I am back in London, and thrilled to be here! I can’t believe it’s been a whole year since I was here last because coming off of the plane it felt like coming home.
My sister and mother were commenting on all the little differences and going through a bit of culture shock, though. I hardly noticed these things, but sitting back and reflecting on it there really are a lot of differences between life in the US and life in the UK, and even though I feel comfortable here and don’t even feel any culture shock, if I tried to write a book that took place in London I would undoubtedly make mistakes.
Which brings me to today’s topic: write what you know. So often I see authors write about something in their books that they obviously have no experience with, and it shows. If it’s not something familiar to you, it will be hard to sell it as something familiar to your characters (unless it’s magic, in which case you’re making it all up anyway :P)
This isn’t to say that it’s completely impossible—I’m not a master swordsman and I’ve never killed anyone, but the characters in my book have. But when you do write about something you don’t know, there are a few steps I suggest to follow.
1. Do research. A lot of research. The better prepared and informed you are, the better your writing’s going to be.
2. Immerse yourself in the culture/activity as much as you can. If you’re writing about horseback riding, go horseback riding. If you’re writing about fencing, take a fencing lesson. If your story takes place in New York City, (if possible) go to New York City. Practical, real-life experience will help you more than all the reading and researching in the world ever can.
3. Have a beta reader who IS familiar with it. Make sure that at least one of the people helping you edit your book (preferably more if the thing you’re unfamiliar with is a prominent part of your story) is an expert, or at least well versed, on the subject. I plan on having the stage combat professor at my university look over some of my fight scenes and help me make sure they’re realistic.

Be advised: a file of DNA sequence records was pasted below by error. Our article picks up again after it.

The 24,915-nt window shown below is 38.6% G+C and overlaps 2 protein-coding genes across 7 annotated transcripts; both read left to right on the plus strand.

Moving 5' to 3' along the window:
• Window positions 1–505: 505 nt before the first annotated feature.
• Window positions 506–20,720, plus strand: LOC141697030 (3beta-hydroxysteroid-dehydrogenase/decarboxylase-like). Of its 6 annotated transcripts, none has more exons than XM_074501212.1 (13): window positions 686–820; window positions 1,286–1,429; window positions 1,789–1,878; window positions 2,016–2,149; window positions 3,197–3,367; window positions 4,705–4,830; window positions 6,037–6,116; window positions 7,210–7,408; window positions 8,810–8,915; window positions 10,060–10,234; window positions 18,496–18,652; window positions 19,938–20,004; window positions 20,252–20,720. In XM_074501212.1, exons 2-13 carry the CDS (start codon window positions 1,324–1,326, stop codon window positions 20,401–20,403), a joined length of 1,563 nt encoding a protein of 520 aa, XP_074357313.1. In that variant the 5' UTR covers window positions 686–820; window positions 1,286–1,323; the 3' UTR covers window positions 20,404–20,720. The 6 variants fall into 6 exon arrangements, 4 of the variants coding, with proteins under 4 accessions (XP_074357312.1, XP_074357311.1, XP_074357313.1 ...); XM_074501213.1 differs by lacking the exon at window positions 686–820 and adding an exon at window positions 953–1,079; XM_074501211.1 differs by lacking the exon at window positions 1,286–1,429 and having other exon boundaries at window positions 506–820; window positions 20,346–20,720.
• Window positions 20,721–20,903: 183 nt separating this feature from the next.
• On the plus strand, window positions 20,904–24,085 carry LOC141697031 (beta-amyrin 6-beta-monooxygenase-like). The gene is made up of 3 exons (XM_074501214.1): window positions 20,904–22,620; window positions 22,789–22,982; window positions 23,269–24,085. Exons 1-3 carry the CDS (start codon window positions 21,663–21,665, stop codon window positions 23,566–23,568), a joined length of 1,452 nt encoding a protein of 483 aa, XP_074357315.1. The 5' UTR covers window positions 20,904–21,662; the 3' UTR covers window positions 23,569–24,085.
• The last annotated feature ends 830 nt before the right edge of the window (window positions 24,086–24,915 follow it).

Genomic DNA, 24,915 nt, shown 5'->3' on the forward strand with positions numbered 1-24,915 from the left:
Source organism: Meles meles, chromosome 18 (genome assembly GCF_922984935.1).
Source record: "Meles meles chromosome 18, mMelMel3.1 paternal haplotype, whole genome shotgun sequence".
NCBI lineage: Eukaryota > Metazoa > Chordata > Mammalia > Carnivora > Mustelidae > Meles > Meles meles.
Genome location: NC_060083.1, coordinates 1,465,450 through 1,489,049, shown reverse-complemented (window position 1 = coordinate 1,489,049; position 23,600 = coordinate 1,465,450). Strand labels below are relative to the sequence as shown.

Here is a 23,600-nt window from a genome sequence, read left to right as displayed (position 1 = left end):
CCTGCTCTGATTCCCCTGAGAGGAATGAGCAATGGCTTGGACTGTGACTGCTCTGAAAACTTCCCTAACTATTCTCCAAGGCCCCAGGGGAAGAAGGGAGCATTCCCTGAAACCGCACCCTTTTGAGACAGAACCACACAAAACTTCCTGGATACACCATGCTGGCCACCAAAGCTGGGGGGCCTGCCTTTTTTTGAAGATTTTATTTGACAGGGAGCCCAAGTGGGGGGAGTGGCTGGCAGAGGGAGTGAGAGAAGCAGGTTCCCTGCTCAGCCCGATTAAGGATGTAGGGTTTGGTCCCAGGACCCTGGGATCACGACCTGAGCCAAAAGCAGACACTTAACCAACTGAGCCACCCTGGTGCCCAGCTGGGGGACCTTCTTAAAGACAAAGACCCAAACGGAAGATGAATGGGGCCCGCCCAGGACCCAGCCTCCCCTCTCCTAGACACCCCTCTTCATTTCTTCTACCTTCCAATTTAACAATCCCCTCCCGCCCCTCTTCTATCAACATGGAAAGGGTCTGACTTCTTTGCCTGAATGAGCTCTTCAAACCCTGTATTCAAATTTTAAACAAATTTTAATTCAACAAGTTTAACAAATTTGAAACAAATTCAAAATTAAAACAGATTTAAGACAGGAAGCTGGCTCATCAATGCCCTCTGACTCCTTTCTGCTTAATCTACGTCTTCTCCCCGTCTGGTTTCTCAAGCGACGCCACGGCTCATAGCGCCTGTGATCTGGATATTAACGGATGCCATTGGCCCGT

4. Read it and re-read it very closely—look for your mistakes. If something sounds wrong, it probably is. But if something doesn’t sound wrong, that doesn’t necessarily mean it’s right.
5. Don’t be afraid to take criticism. Stories only get better when people critique them, especially if the author isn’t an expert on what they’re writing. However, at the same time, don’t let people walk all over you.
What you write doesn’t have to be completely perfect—as long as it’s believable and you don’t sound like an idiot, you’re probably all right. However, out of respect for those who are from that culture or do participate in that sport/activity/etc, be as informed and prepared as you possibly can to do them justice.
On a side note: why, in movies and TV shows, can they NEVER hire professional musicians? Whenever there’s a band playing for something, they almost always look like idiots because they don’t know what they’re doing. Anyway….
Enjoy the Opening Ceremonies! I know I will J